The “good news,” according to some, was sky-high stock prices, pushed up by money printing by the Federal Reserve, and low unemployment compared with the worst of the Great Recession. That was also the good news at the end of the Obama Administration. Yes, until last year things were getting better in a cyclical sense. But most people have become worse off over the long term, and more privileged people have taken more from them, by riding the business cycle.
When the economy is up, those in the political/union class and the executive/financial class can take more without anyone else being left with less immediately, because there is “plenty of money. “ When the economy turns down everyone else, the serfs, and those in later-born generations, are forced to accept less due to circumstances beyond our control.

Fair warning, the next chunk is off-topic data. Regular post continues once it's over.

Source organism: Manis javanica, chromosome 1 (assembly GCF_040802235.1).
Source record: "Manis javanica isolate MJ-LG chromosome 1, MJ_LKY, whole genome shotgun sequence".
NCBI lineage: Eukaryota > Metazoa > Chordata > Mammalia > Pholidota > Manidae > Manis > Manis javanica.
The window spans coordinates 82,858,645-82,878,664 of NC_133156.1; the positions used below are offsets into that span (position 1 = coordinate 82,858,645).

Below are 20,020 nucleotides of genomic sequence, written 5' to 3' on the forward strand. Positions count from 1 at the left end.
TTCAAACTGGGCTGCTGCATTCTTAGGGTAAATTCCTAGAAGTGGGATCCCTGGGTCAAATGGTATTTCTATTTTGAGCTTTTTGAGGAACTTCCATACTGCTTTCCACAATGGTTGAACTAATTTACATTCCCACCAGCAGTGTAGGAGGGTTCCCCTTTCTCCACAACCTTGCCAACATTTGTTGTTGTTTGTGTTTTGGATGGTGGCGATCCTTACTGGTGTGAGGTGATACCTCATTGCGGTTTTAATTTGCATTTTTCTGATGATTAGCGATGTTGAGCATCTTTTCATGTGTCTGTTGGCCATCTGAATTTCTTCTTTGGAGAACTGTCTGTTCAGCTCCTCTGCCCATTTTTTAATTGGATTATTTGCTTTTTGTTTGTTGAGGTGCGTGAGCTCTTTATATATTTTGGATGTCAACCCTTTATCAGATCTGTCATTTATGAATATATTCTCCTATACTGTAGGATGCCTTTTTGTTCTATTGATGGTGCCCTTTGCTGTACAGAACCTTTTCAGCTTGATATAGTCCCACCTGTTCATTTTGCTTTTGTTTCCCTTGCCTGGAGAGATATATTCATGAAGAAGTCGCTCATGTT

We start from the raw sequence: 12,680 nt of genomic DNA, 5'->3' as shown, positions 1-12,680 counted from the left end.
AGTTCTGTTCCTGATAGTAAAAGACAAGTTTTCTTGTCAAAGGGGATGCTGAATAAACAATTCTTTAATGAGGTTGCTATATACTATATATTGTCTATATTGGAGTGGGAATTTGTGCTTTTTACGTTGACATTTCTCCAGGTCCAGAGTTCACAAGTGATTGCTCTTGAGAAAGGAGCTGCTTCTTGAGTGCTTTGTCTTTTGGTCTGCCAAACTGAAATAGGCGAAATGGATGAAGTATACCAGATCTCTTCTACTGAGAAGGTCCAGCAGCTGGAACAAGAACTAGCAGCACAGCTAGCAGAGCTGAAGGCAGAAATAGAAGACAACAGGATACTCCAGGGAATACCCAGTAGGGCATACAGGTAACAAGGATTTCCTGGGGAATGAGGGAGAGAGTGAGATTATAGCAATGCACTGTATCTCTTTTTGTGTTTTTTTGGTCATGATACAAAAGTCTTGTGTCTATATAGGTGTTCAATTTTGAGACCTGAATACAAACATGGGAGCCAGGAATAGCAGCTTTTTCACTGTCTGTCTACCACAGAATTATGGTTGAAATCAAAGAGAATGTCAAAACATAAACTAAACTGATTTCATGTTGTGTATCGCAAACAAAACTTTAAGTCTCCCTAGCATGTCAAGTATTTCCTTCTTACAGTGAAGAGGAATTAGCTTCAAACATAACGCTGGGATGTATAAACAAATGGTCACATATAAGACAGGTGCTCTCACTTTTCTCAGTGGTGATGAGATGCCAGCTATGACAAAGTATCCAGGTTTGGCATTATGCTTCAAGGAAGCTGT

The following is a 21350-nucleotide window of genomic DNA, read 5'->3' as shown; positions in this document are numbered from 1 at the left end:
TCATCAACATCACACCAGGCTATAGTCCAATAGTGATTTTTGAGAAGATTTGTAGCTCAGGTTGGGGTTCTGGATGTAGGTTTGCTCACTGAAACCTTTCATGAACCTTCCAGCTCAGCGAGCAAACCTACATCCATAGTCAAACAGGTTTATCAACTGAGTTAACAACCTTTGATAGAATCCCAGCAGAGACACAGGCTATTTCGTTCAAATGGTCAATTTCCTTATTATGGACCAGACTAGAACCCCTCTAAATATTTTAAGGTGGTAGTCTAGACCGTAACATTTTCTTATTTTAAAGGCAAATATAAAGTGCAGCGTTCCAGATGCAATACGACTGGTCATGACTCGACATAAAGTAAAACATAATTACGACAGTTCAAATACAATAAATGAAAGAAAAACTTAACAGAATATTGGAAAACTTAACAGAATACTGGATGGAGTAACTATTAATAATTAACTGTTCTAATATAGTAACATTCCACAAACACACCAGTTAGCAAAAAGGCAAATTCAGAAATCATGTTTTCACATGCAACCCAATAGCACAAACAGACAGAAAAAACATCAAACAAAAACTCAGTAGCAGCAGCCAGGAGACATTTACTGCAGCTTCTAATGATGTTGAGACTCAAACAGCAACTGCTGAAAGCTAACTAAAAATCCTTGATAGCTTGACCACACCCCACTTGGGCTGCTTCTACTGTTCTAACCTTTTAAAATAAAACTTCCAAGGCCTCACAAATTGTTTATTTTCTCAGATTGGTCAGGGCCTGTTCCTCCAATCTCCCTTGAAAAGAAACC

Over a period of years after a recession, and with the anesthetic of being able to spend money they don’t have by borrowing, some people make adjustments and get used to being worse off, since they are at least better off than they had been at the most recent bottom. But the next top finds them worse off than the previous top, with higher taxes, worse public services, and diminished benefits, lower wages, and a higher cost of living – all to benefit older generations in general, and those working the system in particular. And the next bottom finds them worse off than in the bottom before.
For most Americans, and nearly all Americans born after 1957 or so, the future keeps ratcheting down, cycle-by-cycle. I would expect 2021 to be worse than 2010, which was worse than 2003, which was worse than 1991. But for now, let’s see how the peak year of 2019 compares with 2007 and 2000, the prior cyclical peaks. Great Again?
I discussed income in my prior post on data from the 2019 American Community Survey.